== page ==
Illustrate People & Scenes in Procreate: Character Design & Composition | Iva Mikles | Skillshare

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Illustrate People & Scenes in Procreate: Character Design & Composition

teacher avatar Iva Mikles, Illustrator | Top Teacher | Art Side of Life

Watch this class and thousands more

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Taught by industry leaders & working professionals
Topics include illustration, design, photography, and more

Watch this class and thousands more

Get unlimited access to every class
Taught by industry leaders & working professionals
Topics include illustration, design, photography, and more

Lessons in This Class

23 Lessons (2h 29m)
    • 1. Introduction

      3:08
    • 2. Project

      2:01
    • 3. Flat vs Realistic Layout

      4:00
    • 4. Proportions

      3:39
    • 5. More Characters

      2:57
    • 6. Busy vs Simple Scene

      4:39
    • 7. Practice I

      10:00
    • 8. Overlap

      3:55
    • 9. Scale

      4:58
    • 10. Framing

      2:50
    • 11. Horizon & Point of View

      7:07
    • 12. Practice II

      4:27
    • 13. Practice III

      8:47
    • 14. Scene Concepts

      10:00
    • 15. Character Interaction

      9:49
    • 16. Color Palette Concepts

      8:41
    • 17. Sketch Adjustments

      11:33
    • 18. Color Test

      5:15
    • 19. Base Colors

      13:06
    • 20. Shadows

      9:43
    • 21. Highlights

      6:08
    • 22. Final Details

      10:33
    • 23. Final Thoughts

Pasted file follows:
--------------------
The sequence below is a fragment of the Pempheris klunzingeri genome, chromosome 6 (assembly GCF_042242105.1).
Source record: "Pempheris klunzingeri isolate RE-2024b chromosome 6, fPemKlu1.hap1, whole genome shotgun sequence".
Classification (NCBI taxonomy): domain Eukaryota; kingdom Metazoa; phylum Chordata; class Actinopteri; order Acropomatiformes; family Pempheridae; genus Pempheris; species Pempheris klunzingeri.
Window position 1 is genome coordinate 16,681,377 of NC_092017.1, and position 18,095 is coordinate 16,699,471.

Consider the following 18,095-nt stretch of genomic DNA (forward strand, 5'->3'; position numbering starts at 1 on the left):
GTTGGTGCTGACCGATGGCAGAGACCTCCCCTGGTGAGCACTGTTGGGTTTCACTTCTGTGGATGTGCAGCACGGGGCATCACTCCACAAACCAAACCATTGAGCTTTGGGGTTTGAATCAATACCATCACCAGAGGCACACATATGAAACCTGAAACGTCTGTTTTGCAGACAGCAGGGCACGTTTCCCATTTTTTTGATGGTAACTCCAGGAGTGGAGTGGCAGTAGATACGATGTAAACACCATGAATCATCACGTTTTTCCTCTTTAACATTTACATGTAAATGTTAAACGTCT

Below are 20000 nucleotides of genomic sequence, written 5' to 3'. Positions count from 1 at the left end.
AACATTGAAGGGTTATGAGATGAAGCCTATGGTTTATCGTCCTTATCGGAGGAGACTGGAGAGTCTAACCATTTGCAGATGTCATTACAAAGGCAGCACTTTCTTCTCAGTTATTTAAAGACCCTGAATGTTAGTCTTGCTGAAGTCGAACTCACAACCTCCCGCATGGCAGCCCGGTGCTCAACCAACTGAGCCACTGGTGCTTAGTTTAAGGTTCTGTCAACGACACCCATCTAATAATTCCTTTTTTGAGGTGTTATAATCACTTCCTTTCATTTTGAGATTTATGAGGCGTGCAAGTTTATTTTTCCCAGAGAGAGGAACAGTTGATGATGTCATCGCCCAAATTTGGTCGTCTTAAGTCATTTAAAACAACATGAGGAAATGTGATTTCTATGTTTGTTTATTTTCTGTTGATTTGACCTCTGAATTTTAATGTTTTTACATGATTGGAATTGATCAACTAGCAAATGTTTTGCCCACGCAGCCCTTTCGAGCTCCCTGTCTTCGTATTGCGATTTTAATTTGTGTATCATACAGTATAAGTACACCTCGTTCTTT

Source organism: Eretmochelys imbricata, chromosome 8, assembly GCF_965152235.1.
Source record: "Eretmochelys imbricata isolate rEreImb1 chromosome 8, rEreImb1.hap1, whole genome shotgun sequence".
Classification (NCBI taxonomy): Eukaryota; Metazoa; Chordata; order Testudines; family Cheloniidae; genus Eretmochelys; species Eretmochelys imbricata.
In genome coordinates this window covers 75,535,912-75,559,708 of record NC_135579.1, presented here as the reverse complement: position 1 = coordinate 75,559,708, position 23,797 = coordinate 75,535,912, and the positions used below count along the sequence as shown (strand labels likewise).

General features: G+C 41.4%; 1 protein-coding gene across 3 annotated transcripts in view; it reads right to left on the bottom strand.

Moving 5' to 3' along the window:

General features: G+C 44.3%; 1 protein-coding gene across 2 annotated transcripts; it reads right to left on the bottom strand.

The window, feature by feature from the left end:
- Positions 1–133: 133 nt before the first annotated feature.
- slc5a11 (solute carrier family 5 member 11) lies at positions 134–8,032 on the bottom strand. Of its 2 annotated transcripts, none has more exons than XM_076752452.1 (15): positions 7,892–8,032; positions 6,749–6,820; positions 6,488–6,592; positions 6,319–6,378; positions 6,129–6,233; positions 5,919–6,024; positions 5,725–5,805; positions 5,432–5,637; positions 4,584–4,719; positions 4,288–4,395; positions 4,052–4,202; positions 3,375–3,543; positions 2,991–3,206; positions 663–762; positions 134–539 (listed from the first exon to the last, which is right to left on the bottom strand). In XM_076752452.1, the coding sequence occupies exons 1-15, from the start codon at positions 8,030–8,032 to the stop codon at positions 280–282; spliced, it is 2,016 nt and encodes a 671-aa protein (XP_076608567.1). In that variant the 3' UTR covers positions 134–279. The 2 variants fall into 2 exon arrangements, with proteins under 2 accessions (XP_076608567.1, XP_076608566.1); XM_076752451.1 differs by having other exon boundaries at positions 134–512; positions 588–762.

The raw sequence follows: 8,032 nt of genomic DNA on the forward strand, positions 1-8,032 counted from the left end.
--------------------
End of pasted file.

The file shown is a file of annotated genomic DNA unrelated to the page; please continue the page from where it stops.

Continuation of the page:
1:35
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About This Class

Get more comfortable drawing people in scenes and within interesting compositions!

Drawing people and creating scenes with characters is a lot of fun! It can add a lot of personality and stories to your illustrations. You can also use this skill for your own creative business and/or clients in games, animation, and publishing!

In this class, we will go on a journey of designing stylized characters and layouts using simple shapes, perspective, and composition fundamentals.

To celebrate summer and to relax while drawing, we will be placing the characters in a fun little story moment of a summer picnic in the garden, by the seaside, on the forest meadow, or wherever you like!

You will learn about:

  • flat vs realistic illustration
  • perspective, depth, volume, scale, overlap, framing
  • point of view

and how they help you create scenes and environments with characters and various objects.

What is more, you will also learn the basic process used in concept illustration!

Building on top of my previous character design classes, this class will help you gain a solid skill for developing your character design style further.

At the end of the class, you will have an illustration you could print out for your home, give to your family and friends, or take your design further and even use it in your portfolio if you create your own custom illustration.

I will be using Procreatebut feel free to use any other drawing software or medium you prefer. 

In addition, you will also get a bunch of freebies you can access in the Resources section.

Enroll and let’s get started with expanding your horizons and drawing awesome character scenes!

See you in the class!

© Copyright Iva Mikles | All Rights Reserved | Class content & structure for educational purposes only

Meet Your Teacher

Teacher Profile Image

Iva Mikles

Illustrator | Top Teacher | Art Side of Life

Top Teacher

 

I am super happy that you are here! :)

I am Iva (rhymes with “viva”), and I'm a full-time illustrator, teacher, and nature enthusiast.

I love illustration in all its forms and my goal is to bring you to a world full of happiness, color, and wonder in the form of fun and helpful classes. 

I'd love for you to have fun while learning, so I always aim for a fun, positive, actionable, and inspiring creative experience with all my classes.